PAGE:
- The Washington Times - Thursday, March 17, 2022

ASHBURN — Carson Wentz was in his backyard when Colts general manager Chris Ballard called to inform the quarterback he had just been traded to the Washington Commanders. “Blindsided” is a word that often pops up in stories like this one — but it doesn’t quite apply here. Ballard’s lack of public commitment to Wentz had signaled to the 29-year-old that change was coming. 

Still, for Wentz’s tenure to end with the Colts after just one season? That it ended so soon “definitely surprised” him, he said. How is it that he’s still not in Indianapolis

“Sometimes I wonder the same,” Wentz said Thursday in his first Washington press conference. 

Dressed in a mustard yellow sportscoat and a burgundy shirt, Wentz’s clothes were further reminders that the quarterback is in a new location for a new team — starting the get-to-know-you process all over again. The Commanders are Wentz’s third team in the last three seasons after the former No. 2 overall pick flamed out in Philadelphia and Indianapolis

But for a new quarterback in a new town, Wentz spent much of his time at the podium Thursday talking about the past. Things ended badly in both previous stops for Wentz, whose leadership abilities were questioned on his way out the door. This past season specifically, Wentz’s poor play in back-to-back losses cost the Colts a shot at the playoffs. 

Wentz appeared to take ownership of the baggage he brought with him to Ashburn.

“The way I finished was poor,” said Wentz, who failed to top 200 yards in the Colts’ last two losses.

And those concerns about his leadership?

“Reports are reports and there’s truth in some things all those things,” Wentz said. “If we were in this business trying to combat and argue every report, we’d run out of things to say, you know? And so for me, I just try and be myself, be myself, get to know the guys, build the relationships. 

“I strongly feel I had amazing relationships with people in Philly and people in Indy.”

At the same time, Wentz said he tries to not be concerned with outside perceptions. He said he learned quickly upon coming to the NFL how to “tune it out.” He credited his faith and the support of his family for helping him to do so. 

But the reality remains that two teams have soured on Wentz for a variety of reasons.

That would have been unimaginable in 2017 when Wentz looked to be the frontrunner for MVP before tearing his ACL in December. But by the end of his Eagles tenure, he had been benched for rookie Jalen Hurts. With the Colts, Wentz enjoyed a bounce-back year statistically — 27 touchdowns to 7 interceptions — but management still wanted to move on.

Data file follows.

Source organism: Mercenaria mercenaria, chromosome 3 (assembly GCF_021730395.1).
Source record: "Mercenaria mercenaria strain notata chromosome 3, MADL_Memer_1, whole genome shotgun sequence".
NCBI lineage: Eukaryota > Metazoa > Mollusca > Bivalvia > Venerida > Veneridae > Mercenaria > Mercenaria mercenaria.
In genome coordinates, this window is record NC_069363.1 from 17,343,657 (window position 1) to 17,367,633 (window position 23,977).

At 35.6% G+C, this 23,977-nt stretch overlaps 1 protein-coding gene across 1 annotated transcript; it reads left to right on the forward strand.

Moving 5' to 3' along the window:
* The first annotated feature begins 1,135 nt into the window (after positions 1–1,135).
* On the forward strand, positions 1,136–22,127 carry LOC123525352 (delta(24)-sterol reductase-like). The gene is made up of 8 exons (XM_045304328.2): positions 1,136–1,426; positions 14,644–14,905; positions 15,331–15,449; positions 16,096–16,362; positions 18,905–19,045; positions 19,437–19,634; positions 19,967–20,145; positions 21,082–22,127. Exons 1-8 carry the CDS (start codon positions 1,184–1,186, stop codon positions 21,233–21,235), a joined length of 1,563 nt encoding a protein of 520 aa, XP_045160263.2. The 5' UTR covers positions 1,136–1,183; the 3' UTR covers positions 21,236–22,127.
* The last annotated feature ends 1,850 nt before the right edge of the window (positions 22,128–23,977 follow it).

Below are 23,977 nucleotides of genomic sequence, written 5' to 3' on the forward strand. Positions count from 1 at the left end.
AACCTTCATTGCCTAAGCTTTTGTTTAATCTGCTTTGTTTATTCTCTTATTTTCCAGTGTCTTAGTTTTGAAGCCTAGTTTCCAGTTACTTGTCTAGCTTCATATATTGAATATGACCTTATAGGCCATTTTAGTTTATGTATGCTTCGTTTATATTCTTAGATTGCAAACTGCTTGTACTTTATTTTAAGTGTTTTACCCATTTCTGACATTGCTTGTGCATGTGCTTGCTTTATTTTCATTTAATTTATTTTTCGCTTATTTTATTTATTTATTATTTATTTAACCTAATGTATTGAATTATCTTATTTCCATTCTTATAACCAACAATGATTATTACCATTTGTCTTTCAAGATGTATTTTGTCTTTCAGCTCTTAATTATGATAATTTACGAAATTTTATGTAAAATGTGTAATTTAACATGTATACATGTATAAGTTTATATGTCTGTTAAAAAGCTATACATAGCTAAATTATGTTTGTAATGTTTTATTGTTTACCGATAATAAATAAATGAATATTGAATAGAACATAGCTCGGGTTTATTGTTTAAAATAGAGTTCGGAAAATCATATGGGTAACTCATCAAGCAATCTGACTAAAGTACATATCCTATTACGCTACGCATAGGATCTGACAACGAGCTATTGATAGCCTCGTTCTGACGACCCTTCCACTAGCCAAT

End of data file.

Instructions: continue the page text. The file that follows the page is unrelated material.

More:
By comparison, Wentz said he now feels “wanted” in Washington. After all, the Commanders paid up to acquire him: Two third-round picks (one that can become a second), a swap of seconds and his whole $28 million salary. But more than the price tag, coach Ron Rivera seems to have strongly embraced his new signal-caller. 

With reporters, Rivera referred to Wentz as “QB1.” And in a video posted by the team, Rivera told Wentz that the quarterback is “coming somewhere you’re wanted.” Rivera even said he believed Wentz would be the solution to years of problems for the team at the position. 

“To feel that I’m wanted here and people believe in me and support me, I think it’ll be a great situation to flourish,” Wentz said. 

Rivera, meanwhile, wasn’t fazed by the perception of Wentz. He said the team did due diligence into the quarterback and cited the support from past coaches who they spoke with. Rivera also pointed to support from two team captains from the Colts who he said were “dumbfounded” that Wentz was being traded.  

Upon Wentz’s trade, Colts linebacker Darius Leonard tweeted “here we go again!” and noted the Colts will be on their fifth starting quarterback next season in his five years of the league. In the same tweet, Leonard, a Colts captain, thanked Wentz and wished him nothing but the best.

“That’s more than enough as far as I’m concerned,” Rivera said. “The players know. If there’s one thing that happens in this league … you can’t foot them, I can tell you that much.” 

Wentz called the last few years of his career a whirlwind — an experience, he said, that caused him to grow a lot as a man. He told reporters he didn’t hold a grudge for the way his time in Philadelphia and Indianapolis ended, but admitted the experience “refuels my fire.”  

At the NFL scouting combine earlier this month, Ballard said he thought Wentz would grow from this latest ordeal. Ballard noted how he thought most of the criticism toward Wentz was fair.

Asked Thursday whether he agreed with the remark, Wentz interjected.

“Which criticism specifically?” Wentz asked with a smile. “There’s a lot of things out there.” 

• Matthew Paras can be reached at mparas@washingtontimes.com.

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